Thompson, who signed his current contract in October of 2014, will be eligible to sign a new deal starting in July. If he and the Warriors reach an agreement on an extension, that new contract would go into effect in 2019/20, after his current pact ends. An extension could keep him under team control for up to four additional seasons.
A four-time All-Star, Thompson is coming off a regular season in which he established new career highs in FG% (.488) and 3PT% (.440) to go along with his usual 20+ PPG. He also chipped in 3.8 RPG and 2.5 APG while playing solid defense.
Although the Warriors should be motivated to lock up Thompson before he reaches unrestricted free agency in 2019, it may be in the 28-year-old’s best interest to wait on a new deal. The starting salary on a veteran extension can only be worth up to 120% of his previous salary, meaning Thompson’s extension could start at approximately $22.79MM and be worth up to about $102MM over four years. That’s well below what his maximum salary would be as a free agent.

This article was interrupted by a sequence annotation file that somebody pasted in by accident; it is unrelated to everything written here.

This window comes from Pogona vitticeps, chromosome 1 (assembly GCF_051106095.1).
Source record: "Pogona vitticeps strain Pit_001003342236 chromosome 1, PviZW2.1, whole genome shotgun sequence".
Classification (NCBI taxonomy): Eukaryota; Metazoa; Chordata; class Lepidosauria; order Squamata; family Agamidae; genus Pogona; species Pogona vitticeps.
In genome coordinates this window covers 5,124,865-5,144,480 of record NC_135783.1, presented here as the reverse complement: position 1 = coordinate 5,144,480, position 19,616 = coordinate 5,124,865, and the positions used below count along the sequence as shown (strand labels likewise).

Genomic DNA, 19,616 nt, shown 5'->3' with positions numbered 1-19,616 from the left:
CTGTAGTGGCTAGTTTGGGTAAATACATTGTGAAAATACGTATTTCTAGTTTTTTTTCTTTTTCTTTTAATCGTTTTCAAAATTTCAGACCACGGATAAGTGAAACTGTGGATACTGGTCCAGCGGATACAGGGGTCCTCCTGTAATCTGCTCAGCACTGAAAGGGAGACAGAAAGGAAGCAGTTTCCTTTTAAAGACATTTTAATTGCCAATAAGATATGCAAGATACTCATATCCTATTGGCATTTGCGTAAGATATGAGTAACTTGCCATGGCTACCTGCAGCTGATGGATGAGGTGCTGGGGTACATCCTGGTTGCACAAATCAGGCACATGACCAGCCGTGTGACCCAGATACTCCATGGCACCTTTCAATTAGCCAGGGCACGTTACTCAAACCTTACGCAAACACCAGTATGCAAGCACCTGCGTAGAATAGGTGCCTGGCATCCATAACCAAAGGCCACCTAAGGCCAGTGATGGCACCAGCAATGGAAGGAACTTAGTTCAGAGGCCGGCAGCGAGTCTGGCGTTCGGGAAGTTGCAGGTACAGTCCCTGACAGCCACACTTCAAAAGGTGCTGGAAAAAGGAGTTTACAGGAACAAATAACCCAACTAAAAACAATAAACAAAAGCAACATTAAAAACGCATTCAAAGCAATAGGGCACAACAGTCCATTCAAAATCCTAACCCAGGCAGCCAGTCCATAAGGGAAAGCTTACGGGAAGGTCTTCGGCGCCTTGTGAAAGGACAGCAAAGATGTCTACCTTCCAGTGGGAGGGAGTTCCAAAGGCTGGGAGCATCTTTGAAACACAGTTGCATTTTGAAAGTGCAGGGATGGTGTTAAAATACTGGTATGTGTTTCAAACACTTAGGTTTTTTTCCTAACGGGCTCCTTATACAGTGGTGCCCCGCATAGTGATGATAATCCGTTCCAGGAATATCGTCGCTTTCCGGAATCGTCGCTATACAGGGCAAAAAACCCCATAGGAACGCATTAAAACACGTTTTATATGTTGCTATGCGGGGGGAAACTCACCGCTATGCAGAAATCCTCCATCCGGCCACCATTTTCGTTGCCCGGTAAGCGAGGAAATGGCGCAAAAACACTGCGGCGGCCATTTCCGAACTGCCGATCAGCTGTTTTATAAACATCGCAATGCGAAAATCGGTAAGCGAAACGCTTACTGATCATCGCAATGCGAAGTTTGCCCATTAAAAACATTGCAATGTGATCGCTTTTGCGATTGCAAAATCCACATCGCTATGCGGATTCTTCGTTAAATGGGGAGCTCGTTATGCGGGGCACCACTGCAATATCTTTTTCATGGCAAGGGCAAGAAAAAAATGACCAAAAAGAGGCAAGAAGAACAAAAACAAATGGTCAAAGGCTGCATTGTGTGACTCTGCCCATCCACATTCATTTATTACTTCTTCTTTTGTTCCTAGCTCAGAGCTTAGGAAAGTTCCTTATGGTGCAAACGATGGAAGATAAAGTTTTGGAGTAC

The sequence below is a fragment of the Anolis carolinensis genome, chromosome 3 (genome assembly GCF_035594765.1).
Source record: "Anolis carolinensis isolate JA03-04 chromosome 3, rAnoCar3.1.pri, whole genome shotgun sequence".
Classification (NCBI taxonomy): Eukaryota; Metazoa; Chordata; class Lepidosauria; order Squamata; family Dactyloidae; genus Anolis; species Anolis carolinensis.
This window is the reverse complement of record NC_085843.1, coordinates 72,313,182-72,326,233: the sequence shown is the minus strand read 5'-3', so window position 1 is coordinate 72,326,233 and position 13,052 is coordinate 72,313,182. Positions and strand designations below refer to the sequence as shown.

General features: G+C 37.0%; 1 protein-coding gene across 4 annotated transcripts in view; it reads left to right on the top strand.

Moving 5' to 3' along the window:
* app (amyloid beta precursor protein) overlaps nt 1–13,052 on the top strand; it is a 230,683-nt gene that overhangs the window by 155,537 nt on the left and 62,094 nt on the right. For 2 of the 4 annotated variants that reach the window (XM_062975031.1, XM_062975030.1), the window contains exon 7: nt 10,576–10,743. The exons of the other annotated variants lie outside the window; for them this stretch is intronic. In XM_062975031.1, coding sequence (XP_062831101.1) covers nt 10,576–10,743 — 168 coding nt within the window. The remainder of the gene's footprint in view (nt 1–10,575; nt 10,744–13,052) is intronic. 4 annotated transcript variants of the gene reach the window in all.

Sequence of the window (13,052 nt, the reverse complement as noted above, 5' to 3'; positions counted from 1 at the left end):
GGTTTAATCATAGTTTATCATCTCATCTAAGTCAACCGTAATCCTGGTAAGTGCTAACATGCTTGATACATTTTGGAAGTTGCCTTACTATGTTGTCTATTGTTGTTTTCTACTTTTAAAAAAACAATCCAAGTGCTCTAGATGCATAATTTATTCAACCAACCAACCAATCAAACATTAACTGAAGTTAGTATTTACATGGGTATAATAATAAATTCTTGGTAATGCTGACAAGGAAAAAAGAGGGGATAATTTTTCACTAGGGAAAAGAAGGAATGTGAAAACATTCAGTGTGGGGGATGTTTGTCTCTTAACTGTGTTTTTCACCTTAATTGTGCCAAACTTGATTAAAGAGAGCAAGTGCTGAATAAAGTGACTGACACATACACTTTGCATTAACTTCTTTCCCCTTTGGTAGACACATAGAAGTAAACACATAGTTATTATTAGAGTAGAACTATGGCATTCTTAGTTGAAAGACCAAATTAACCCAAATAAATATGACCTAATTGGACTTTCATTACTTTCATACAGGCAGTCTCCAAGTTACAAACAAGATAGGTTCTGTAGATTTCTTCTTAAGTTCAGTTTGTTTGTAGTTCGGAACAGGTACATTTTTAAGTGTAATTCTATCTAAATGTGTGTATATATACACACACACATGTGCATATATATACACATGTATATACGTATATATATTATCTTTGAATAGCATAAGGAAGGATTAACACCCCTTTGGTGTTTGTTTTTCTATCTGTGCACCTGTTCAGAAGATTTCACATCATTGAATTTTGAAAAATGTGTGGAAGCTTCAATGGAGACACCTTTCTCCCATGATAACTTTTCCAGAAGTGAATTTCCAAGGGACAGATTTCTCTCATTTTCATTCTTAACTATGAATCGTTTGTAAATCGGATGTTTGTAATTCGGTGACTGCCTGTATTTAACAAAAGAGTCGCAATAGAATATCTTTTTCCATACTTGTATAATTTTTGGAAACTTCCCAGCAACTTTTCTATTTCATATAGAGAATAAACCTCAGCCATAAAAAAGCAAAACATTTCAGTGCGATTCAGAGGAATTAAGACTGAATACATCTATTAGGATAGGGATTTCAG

Still, Thompson has said he cares more about winning and about his happiness than he does about maxing out his earnings, as Marcus Thompson writes. It’s also worth noting that the Warriors – who will have to give Kevin Durant a raise this summer and would need to negotiate a new contract with Draymond Green by 2020 at the latest – almost certainly won’t be able to give all four of their stars max deals, given the luxury-tax ramifications.
As such, Thompson may be willing to accept a modest discount to keep the band together. Two sources tell The Athletic that Thompson and the Dubs have talked about an extension with an average annual salary of about $23MM — that would come in at approximately $92MM over four years, which puts it below the maximum value of a Thompson extension and well below the max value of a potential free agent contract.
Marcus Thompson cautions that there’s no guarantee that Klay will ink a new extension with the Warriors this offseason. The two sides would have to find a deal that works for both of them, and Durant’s new contract could be a factor in determining how much Golden State is willing to offer. Still, the fact that this discussion is already happening bodes well for Thompson’s potential long-term future in the Bay Area.